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When minutes matter: Hospital, ambulances using video to put doctors in rig with stroke patients

By GRETCHEN M. GROSKY
New Hampshire Union Leader

July 12. 2017 4:31AM
Dr. Amanda Avila is seen on a video monitor during a demonstration of the TeleStroke Ambulance Program at Catholic Medical Center in Manchester on Tuesday. (DAVID LANE/UNION LEADER)
Signs of stroke
Call 911 immediately if you observe any of these symptoms:

• Sudden numbness or weakness of face, arm or leg, especially on one side of the body
• Sudden confusion, trouble speaking or understanding
• Sudden trouble seeing in one or both eyes
• Sudden trouble walking, dizziness, loss of balance or coordination
• Sudden severe headache with no known cause

Source: U.S. Centers for Disease Control and Prevention

A tablet attached to the ambulance door provides the video link between neurologist and patient in the TeleStroke system demonstrated Tuesday at Catholic Medical Center. (DAVID LANE/UNION LEADER)

MANCHESTER — When it comes to a stroke, minutes matter. Wait too long and it could mean irreversible brain damage, paralysis or death.

To improve outcomes for stroke patients, Catholic Medical Center is partnering with local ambulance providers to use video conferencing so a neurologist can evaluate patients en route to the hospital.

“Assessing patients as quickly as possible is vital in the treatment of those experiencing stroke-like symptoms,” said Dr. Nima Mowzoon, CEO of TeleSpecialists, which is providing the TeleStroke service. “Once we receive the call, we can have a neurologist on screen, or in this case a tablet, evaluating a patient within minutes.”

Mowzoon, a neurologist, said a neurological assessment in the ambulance can shave more than 15 minutes of in-hospital evaluation time and get helpful treatments to patients faster.

“With strokes, time is ticking for patients,” Mowzoon said Tuesday.

The first 60 minutes after showing signs of a stroke are referred to by doctors as the “golden hour.” In cases of ischemic strokes caused by clots in the brain, one in every three patients will see major improvement if given the clot-busting treatment tissue Plasminogen Activator (tPA) within three hours of the first symptoms, according to the American Academy of Neurology.

The U.S. Centers for Disease Control and Prevention estimates 795,000 Americans will suffer a stroke each year and 130,000 will die from one.

For those who survive, the damage can cause a host of problems, including paralysis, memory loss and speech problems. Strokes are the leading cause of serious long-term disability in the United States, costing an estimated $33 billion each year, according to the CDC.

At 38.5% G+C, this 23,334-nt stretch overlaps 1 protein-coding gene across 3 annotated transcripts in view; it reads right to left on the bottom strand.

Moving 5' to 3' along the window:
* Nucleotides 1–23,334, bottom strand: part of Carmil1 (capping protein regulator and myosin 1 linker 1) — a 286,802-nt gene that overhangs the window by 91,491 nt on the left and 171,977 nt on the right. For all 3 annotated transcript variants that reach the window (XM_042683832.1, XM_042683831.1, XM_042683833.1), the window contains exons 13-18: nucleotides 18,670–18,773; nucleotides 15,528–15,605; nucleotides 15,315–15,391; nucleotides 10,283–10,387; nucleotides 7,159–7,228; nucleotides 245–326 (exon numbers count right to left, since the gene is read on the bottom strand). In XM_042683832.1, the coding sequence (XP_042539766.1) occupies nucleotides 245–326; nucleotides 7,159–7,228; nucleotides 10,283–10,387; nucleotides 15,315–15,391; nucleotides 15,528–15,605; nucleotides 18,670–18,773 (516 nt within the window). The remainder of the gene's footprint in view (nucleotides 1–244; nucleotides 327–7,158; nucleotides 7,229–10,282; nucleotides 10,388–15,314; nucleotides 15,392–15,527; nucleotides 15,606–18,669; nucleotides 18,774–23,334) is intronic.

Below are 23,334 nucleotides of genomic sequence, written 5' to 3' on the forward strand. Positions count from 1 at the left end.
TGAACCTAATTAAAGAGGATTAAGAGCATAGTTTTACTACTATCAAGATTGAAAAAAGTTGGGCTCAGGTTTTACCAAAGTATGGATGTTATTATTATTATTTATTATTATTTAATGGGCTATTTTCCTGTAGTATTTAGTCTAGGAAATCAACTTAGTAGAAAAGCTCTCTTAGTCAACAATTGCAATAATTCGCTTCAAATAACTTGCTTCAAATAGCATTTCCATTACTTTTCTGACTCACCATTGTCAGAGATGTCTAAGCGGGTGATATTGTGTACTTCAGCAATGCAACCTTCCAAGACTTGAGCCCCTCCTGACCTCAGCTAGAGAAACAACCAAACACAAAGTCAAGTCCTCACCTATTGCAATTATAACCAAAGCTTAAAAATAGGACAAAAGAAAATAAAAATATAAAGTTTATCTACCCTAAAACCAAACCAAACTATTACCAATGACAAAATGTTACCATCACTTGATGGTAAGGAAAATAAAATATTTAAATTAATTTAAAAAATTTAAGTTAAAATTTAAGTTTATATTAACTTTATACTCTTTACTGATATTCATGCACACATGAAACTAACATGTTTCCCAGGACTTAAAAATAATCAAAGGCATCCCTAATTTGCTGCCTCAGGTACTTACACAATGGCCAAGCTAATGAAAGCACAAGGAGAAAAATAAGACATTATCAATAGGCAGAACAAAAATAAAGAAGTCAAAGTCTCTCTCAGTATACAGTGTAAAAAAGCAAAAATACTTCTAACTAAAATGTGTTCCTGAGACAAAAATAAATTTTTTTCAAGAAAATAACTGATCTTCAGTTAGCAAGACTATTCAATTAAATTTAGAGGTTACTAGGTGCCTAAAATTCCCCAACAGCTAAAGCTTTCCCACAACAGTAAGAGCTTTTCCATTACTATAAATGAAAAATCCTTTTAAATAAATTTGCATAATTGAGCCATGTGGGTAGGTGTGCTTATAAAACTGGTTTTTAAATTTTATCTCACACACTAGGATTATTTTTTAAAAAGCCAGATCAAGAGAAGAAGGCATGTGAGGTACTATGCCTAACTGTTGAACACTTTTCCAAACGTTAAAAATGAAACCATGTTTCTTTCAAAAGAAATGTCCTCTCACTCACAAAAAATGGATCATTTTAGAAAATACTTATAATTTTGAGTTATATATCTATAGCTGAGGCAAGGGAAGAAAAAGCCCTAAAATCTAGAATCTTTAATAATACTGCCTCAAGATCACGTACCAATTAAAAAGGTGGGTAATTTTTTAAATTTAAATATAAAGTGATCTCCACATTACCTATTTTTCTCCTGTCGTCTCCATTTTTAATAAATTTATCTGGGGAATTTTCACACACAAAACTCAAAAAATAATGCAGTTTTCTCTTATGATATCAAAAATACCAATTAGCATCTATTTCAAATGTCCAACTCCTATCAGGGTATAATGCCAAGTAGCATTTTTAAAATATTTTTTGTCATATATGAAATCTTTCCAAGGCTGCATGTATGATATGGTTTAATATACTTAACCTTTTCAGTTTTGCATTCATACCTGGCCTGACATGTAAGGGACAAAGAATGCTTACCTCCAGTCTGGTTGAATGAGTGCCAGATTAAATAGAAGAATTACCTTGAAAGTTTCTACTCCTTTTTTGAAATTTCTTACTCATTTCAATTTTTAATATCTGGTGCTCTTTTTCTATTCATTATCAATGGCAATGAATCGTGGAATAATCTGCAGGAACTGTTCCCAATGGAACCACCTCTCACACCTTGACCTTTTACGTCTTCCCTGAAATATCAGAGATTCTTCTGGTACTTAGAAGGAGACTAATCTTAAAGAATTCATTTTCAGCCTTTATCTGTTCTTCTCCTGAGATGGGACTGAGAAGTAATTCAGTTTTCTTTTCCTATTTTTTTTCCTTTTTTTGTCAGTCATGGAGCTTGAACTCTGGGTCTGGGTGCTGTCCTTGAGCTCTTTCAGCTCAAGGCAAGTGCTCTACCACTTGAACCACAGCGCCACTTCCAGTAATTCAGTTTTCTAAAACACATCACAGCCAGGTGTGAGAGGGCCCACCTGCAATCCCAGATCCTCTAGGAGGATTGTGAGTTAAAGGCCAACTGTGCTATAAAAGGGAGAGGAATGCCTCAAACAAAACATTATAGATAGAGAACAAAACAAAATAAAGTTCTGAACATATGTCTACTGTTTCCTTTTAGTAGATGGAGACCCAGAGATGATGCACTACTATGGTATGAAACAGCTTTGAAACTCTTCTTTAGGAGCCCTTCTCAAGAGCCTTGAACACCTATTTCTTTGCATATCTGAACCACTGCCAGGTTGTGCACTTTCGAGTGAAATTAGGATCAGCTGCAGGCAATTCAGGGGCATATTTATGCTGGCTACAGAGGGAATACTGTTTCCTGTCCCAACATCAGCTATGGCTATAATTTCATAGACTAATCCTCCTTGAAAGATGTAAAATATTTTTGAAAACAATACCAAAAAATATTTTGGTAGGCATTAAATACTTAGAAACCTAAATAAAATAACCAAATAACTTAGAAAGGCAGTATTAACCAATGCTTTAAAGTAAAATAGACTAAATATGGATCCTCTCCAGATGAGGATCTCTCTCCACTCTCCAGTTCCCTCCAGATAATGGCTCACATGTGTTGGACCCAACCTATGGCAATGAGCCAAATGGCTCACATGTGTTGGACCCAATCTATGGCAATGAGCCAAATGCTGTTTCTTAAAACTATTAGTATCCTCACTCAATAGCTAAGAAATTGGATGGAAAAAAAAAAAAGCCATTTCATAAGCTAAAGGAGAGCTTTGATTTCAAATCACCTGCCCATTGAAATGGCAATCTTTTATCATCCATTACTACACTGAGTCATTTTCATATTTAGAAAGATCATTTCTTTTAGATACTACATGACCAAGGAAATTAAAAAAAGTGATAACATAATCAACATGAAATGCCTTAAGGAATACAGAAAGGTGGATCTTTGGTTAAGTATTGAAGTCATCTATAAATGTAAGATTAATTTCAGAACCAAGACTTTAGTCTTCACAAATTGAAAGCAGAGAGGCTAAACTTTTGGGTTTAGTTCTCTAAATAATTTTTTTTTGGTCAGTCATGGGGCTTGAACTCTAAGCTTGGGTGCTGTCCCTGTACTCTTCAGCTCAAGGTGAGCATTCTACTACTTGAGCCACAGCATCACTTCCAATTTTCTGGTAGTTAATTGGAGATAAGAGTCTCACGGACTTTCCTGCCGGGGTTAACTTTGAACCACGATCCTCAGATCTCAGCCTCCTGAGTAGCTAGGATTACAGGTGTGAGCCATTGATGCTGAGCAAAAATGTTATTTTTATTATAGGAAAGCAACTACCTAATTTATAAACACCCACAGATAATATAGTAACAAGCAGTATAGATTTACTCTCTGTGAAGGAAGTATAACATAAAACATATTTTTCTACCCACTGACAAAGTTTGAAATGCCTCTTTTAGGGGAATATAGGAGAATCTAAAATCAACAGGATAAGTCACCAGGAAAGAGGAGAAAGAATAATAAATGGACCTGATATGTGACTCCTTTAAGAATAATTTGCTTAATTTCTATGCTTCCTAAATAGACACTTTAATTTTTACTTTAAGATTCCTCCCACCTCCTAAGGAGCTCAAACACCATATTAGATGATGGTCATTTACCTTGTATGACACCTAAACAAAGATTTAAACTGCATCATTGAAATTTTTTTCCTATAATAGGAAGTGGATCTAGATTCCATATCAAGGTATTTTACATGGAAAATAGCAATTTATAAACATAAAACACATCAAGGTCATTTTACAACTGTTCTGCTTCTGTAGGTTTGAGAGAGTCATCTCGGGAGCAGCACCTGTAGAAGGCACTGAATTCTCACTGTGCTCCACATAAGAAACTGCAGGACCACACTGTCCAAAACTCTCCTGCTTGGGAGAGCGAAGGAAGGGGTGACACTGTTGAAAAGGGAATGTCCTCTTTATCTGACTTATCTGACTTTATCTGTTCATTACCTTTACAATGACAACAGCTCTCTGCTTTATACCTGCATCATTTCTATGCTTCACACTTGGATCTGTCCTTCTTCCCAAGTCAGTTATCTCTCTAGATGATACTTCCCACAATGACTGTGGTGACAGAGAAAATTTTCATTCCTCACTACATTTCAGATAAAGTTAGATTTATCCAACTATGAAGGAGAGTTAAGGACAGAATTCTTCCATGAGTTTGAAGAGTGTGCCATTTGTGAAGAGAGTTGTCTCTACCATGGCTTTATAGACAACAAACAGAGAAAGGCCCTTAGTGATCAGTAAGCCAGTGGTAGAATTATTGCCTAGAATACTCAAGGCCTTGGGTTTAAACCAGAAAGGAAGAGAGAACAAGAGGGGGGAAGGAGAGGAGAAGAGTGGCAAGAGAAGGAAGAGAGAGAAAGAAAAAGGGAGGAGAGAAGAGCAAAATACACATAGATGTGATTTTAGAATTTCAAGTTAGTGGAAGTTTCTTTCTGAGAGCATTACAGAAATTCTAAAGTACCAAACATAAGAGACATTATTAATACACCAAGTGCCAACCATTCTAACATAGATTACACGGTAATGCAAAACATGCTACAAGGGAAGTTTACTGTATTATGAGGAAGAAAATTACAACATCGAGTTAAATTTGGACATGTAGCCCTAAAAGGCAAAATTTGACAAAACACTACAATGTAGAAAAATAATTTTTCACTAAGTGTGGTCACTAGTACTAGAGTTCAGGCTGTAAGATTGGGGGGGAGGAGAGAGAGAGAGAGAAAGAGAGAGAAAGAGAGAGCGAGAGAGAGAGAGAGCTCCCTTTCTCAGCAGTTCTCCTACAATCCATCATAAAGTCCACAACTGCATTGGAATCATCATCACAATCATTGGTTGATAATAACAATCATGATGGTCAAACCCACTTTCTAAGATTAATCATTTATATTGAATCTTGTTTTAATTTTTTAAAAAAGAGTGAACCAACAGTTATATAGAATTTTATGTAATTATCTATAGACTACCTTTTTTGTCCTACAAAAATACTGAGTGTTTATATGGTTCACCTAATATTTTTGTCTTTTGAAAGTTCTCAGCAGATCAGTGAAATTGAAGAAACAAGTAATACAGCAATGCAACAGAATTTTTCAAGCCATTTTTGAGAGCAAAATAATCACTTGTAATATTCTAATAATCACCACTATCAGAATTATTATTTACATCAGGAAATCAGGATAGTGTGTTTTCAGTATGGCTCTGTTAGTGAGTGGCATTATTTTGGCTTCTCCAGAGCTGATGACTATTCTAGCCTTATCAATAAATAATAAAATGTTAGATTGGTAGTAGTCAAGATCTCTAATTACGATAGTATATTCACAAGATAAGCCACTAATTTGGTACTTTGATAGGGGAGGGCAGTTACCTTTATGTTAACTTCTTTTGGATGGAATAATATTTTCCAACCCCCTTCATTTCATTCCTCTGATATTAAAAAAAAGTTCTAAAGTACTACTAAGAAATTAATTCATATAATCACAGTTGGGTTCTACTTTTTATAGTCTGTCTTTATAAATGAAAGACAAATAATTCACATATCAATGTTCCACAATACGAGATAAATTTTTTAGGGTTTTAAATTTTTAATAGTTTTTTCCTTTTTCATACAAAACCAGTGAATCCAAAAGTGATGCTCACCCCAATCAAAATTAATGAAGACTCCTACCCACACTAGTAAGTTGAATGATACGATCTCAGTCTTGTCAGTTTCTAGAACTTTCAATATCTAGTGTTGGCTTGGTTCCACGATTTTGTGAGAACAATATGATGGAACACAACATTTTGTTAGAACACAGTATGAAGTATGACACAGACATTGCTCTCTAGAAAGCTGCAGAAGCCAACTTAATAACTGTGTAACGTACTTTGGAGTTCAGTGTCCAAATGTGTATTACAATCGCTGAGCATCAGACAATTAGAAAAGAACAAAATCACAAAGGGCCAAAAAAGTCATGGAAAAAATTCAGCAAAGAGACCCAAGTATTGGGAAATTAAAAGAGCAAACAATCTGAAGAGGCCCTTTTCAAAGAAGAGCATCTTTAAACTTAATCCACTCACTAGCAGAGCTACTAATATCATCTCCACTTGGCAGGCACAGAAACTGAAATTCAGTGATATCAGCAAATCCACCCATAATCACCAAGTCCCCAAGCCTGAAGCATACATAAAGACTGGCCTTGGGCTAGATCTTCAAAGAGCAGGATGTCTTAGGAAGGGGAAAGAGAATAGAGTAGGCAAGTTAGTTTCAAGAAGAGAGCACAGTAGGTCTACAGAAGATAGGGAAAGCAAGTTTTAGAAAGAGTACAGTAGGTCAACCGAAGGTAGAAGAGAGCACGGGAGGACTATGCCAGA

“Time is muscle when it comes to strokes,” said Nick Mercuri, chief of strategy and planning for New Hampshire Fire & EMS. “The goal is to get treatment faster to the patient because it can reduce the damage done by strokes.”

TeleStroke is now being used in seven AMR ambulances operated by AMR and in Goffstown Fire and Peterborough Fire department ambulances. Mowzoon and CMC officials said they expect many more ambulances to be outfitted with the technology soon.

Peterborough Deputy Fire Chief Joshua Patrick said his department serves six rural communities that are an hour away from Catholic Medical Center. He said they have had a tablet in the ambulance for a month and already used it twice.

Goffstown Fire Chief Richard O’Brien said his department has been training with TeleStroke for weeks and used it once in the last month. He said his department is already using similar technology with cardiac patients.

Both chiefs said there has been one hiccup in the program — inconsistent cellular service, causing tablets to lose signals in rural areas.

“The cell signal isn’t always the best,” O’Brien said. “We’re working on that.”

The use of telemedicine in ambulances is not really a new concept, said Lu Mulla, vice-president of clinical and emergency services for Catholic Medical Center.

Mulla said the hospital started years ago using Blackberry devices to transmit EKG results from ambulances to hospital cardiologists; that program has evolved into using video and tablets. She said it made sense to bring the same technology to stroke patients.

“It’s a quality of life thing. It could be the difference between someone spending their life in a wheelchair or walking again. It could be the difference between life and death,” Mulla said. “For the EMTs, it’s important to have that physician in the rig with you.”

Union Leader reporter Gretchen Grosky regularly covers issues related to aging, and welcomes suggestions from readers. She can be reached at ggrosky@unionleader.com or (603) 206-7739. See more at www.unionleader.com/aging.


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